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Eleanor Roosevelt–


Great minds discuss ideas.

Average minds discuss events.

Small minds discuss people.

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The Right Kind of People


Poem by Edwin Markham, 1832 – 1940 A few years ago while perusing a book of American Poetry, I happened upon this poem which has stuck with me since. I recently took the time to find out who Edwin Markham was, and it turns out he is an alum of San Jose State, at the time called San Jose Normal School and eventually San Jose State Teachers College. More information can be obtained about Mr. Markham at

Gone is the city, gone the day,

Yet still the story and the meaning stay:

Once where a prophet in the palm shade basked

A traveler chanced at noon to rest his miles.

“What sort of people may they be,” he asked,

“In this proud city on the plains o’erspread?”

“Well, friend, what sort of people whence you came?”

“What sort?” the packman scowled; “why knaves and fools.”

“You’ll find the people here the same,” the wise man said.

Another stranger in the dusk drew near,

And pausing, cried “What sort of people here

In your bright city where yon towers arise?”

“Well, friend, what sort of people whence you came?”

“What sort?” the pilgrim smiled, “Good, true and wise.”

“You’ll find the people here the same,” The wise man said.

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If, by Rudyard Kipling


Always an inspiration:

If you can keep your head when all about you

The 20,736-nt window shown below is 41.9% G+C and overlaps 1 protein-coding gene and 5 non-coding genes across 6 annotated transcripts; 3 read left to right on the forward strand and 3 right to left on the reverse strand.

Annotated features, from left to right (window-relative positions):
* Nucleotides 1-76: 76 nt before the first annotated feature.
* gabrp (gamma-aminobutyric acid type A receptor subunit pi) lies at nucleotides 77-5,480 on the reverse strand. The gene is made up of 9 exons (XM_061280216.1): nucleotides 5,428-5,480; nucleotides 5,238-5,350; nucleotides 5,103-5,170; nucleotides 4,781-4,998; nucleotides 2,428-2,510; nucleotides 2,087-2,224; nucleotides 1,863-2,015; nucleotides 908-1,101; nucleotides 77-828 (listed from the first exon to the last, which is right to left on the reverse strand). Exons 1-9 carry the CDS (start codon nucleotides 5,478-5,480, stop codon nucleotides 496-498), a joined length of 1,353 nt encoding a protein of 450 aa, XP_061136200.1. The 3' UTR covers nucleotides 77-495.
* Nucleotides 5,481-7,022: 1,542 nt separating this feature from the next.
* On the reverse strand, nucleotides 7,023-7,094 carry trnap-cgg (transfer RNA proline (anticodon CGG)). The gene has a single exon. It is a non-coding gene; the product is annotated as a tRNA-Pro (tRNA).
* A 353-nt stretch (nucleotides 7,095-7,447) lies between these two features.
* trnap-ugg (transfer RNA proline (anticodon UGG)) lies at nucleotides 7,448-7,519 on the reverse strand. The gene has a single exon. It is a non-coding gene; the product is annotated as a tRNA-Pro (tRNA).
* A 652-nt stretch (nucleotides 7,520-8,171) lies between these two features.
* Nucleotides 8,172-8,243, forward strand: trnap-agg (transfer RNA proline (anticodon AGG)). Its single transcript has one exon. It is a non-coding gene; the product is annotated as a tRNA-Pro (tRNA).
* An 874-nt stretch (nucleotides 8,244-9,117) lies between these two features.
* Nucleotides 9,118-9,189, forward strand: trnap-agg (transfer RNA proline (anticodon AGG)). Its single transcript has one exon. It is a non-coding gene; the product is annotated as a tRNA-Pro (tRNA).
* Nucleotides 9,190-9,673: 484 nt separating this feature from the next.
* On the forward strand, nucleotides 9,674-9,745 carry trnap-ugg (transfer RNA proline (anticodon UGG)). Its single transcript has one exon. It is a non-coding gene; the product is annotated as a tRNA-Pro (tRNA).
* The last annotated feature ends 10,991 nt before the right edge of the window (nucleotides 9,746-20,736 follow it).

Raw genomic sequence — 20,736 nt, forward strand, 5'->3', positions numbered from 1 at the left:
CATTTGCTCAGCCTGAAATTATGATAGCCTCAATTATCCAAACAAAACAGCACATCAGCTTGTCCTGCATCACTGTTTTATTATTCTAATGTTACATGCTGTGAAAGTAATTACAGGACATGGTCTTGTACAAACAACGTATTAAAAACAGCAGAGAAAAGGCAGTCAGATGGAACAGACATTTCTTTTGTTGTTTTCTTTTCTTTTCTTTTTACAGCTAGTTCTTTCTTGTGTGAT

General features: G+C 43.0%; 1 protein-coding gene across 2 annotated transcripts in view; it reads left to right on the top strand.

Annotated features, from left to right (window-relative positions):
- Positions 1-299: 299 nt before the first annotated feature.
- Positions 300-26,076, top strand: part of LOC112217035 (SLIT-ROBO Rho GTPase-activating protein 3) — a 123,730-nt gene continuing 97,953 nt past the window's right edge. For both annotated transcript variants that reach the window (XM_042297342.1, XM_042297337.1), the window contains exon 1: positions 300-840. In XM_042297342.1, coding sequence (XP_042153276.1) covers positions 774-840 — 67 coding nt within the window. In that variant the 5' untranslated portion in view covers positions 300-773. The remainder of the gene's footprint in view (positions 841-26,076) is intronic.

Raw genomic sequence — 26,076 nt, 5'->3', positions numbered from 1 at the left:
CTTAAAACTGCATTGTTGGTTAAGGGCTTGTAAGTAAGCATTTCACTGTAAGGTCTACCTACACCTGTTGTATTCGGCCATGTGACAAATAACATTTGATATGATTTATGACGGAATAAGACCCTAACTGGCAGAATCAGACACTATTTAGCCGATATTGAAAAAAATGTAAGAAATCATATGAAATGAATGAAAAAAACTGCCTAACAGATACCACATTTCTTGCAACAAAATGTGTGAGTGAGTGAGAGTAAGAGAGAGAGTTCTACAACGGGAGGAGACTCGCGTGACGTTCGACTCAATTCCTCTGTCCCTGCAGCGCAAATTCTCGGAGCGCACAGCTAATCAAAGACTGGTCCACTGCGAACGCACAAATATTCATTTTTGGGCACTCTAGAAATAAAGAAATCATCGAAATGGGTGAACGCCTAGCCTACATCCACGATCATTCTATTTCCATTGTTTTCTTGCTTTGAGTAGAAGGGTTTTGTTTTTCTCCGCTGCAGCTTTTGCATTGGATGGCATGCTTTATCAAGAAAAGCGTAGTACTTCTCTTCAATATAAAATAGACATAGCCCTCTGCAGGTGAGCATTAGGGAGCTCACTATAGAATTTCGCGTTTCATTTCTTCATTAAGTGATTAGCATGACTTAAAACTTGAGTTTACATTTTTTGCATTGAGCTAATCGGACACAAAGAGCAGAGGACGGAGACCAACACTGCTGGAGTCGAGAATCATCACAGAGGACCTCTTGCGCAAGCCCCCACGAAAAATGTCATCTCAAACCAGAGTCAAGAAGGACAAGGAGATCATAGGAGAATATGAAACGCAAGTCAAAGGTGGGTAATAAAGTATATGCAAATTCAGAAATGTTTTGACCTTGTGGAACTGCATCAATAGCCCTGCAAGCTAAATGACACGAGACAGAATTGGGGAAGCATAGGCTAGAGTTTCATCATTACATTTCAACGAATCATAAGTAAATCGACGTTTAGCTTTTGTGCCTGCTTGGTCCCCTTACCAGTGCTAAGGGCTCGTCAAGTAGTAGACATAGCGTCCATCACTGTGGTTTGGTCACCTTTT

Are losing theirs and blaming it on you;

If you can trust yourself when all men doubt you,

but make allowance for their doubting too;

If you can wait and not be tired by waiting,

Or, being lied about, don’t deal in lies,

Or, being hated, don’t give way to hating,

And yet don’t look too good, nor talk too wise;

If you can dream–and not make dreams your master;

If you can think–and not make thoughts your aim;

If you can meet with triumph and disaster

And treat those two imposters just the same;

If you can bear to hear the truth you’ve spoken

Twisted by knaves to make a trap for fools,

Or watch the things you gave your life to broken,

And stoop and build ‘em up with wornout tools;

If you can make one heap of all your winnings

And risk it on one turn of pitch-and-toss,

And lose, and start again at your beginnings

And never breathe a word about your loss;

If you can force your heart and nerve and sinew

To serve your turn long after they are gone,

And so hold on when there is nothing in you

Except the Will which says to them: “Hold on”;

If you can talk with crowds and keep your virtue,

Or walk with kings–nor lose the common touch;

If neither foes nor loving friends can hurt you;

If all men count with you, but none too much;

If you can fill the unforgiving minute

With sixty seconds’ worth of distance run–

Yours is the Earth and everything that’s in it,

And–which is more–you’ll be a Man, my son!

—Rudyard Kipling

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